The other day, as I drove down the driveway, a massive bird in an old dead tree caught my eye. I ran in the house to get the binoculars and my camera. The neighbors have mentioned an eagle nest in the area. The property owner where the nest is, is very secretive of its exact whereabouts. Apparently, out here in the boonies, there are those who would shoot any thing that flies.

I think, the large bird in the tree, might have been a juvenile eagle. More likely a bald eagle than a golden, since a bald eagle is what has the nest nearby.  I could not get close enough, in the glare of the sun, to be able to tell for sure. He flew off, and is definitely larger than our resident hawks! I wasn’t able to get a good picture- (I definitely need a better camera!)

Juvenile eagle?

Juvenile eagle?

One of the larger hawks flew brazenly by us last night- low to the ground and within 6 feet of us and our dogs. This one is one of a pair of pole sitters, who hang out in the horse paddocks on a fence post, or on the telephone wires, waiting for dinner to scurry by in the tall grass! Another reason , if we ever get chickens, for a very secure, fenced in coop!

My favorite photo of all time- and one I have been trying for years to get- is the white heron. We have several blue herons who hang out at the river and soar over in the evenings, like prehistoric pterodactyls. I have never been successful in photographing them. As quiet as I can be, there is no sneaking up on them at the river. They are off before I can even focus the camera.

A week or so ago, while leaving a neighbor’s house, there in the trees, at the edge of the road, was a white heron!!! We stopped, backed the truck up, and altho he eyed us leerily, he did not move. I got my picture!!!! Woohoo!!!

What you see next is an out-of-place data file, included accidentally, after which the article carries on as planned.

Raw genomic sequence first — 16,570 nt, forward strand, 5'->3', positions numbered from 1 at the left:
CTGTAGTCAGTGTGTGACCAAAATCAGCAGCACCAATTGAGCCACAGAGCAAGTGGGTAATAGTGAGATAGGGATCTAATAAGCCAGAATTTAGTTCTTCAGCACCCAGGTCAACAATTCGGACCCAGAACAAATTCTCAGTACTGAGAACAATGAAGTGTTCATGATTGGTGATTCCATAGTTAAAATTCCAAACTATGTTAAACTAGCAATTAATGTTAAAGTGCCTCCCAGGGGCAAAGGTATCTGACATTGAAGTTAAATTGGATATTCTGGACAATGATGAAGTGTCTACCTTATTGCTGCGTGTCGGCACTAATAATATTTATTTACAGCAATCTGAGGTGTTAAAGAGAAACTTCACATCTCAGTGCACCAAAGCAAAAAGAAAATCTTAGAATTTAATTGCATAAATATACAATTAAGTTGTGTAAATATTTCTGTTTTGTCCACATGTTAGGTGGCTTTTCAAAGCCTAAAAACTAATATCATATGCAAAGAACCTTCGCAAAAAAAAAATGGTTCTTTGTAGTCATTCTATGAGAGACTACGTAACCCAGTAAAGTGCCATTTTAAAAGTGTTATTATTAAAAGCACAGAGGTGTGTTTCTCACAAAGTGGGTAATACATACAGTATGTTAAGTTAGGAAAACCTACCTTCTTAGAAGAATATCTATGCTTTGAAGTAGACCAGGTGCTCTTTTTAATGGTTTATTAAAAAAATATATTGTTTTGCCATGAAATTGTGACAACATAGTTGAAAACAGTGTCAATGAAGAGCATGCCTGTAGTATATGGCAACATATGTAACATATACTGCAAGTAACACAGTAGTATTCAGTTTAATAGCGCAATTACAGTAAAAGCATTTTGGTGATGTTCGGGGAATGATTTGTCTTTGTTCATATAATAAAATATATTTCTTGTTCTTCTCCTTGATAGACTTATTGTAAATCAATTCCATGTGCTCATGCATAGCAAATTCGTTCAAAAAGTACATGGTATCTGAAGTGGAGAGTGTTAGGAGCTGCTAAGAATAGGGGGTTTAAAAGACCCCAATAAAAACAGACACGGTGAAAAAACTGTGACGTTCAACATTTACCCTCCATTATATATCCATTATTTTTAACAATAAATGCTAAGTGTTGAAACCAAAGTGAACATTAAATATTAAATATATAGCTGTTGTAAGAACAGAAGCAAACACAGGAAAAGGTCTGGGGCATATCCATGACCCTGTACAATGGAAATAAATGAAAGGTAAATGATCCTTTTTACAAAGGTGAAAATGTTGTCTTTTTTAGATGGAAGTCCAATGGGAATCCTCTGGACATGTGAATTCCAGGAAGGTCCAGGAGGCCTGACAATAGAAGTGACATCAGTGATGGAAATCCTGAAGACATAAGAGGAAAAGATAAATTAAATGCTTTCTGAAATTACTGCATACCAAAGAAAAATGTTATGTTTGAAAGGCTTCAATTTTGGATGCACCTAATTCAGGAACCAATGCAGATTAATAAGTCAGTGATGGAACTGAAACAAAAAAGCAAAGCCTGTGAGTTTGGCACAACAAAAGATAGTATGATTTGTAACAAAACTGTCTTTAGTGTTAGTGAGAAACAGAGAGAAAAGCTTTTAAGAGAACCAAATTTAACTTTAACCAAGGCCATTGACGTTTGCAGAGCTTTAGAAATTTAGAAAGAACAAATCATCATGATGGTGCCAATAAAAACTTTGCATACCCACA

Our winged residents are a never ending source of wonder.


All is well, peaceful and cloudy, at Mountain Meadows this Sunday  morning.


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All is well, and definitely not as sunny as  pictured above, at Mountain Meadows, this rainy Tuesday morning………………….

When we moved out here to the boonies, we were very excited about a new lifestyle, more laid back, more self supporting, and possibly more economical. These past couple of years have definitely been a learning experience!

I don’t like to sweat -and am not that strong anymore- which is DH’s part in the farming aspect. Farming as a money maker is very low on the totem pole!!

When we started growing and selling hay – I was very excited- got a list of clients together- square bales for horses was not an untapped market out here – but round bales are the norm.

The first year was phenomenal!  The hay was good, and so were the prices. The folks we met as new customers were wonderful.

Farming is totally dependent on the weather – the constant and unusual rain we’ve been having this year- kept the hay from being cut when it should have been – it went to seed – and now was only good for cow feed. The next cut we hoped would  be fine, weather permitting – but we were hoping to get 2 or possibly 3 good cuts to sell to my horsey clients. As time progressed, I realized I’d be lucky if I get one good cut to sell, and the price may not be what we had hoped. That was supposed to pay for the barn DH built to store the hay in – but, what’s a little more debt!! LOL

As it turned out – the 2nd cut of hay was wonderful, it got square baled, and half way thru putting it on the wagon, as I mentioned in my last post, the rains came down! Strangely enough, the 3/4 inch of rain that fell in torrents here, appeared to have fallen nowhere else……………………… Go figure!! Mother Nature was sending us a personal message, I guess. Part of that message is don’t count yer chickens before they’re hatched!!!!

Last year, hay was great – and Georgia had the drought, people were coming up here to buy hay and bring it back down to Ga!! That didn’t happen this year! Prices are very low. I always tried to price my hay below market to keep it affordable for all.

For next year, we decided (altho it took a bit of convincing for me to agree!), we will just be doing round bales. Eventually, we will be physically unable to do all the stacking of square bales ourselves. It’s tough enough now! It doesn’t pay to hire someone to do it. The rounds can be easily lifted with the fork attachment on the tractor and stored in the hay barn. There is still the problem with rain, but we will work with that!! We have a local farmer who is willing and eager to buy all the rounds we can produce!

My other bright idea, in my new life as “agricultural queen” and queen of the home based business, was to sell at the Farmers Market. The Farmers Market in this small town, was not what I had hoped it would be.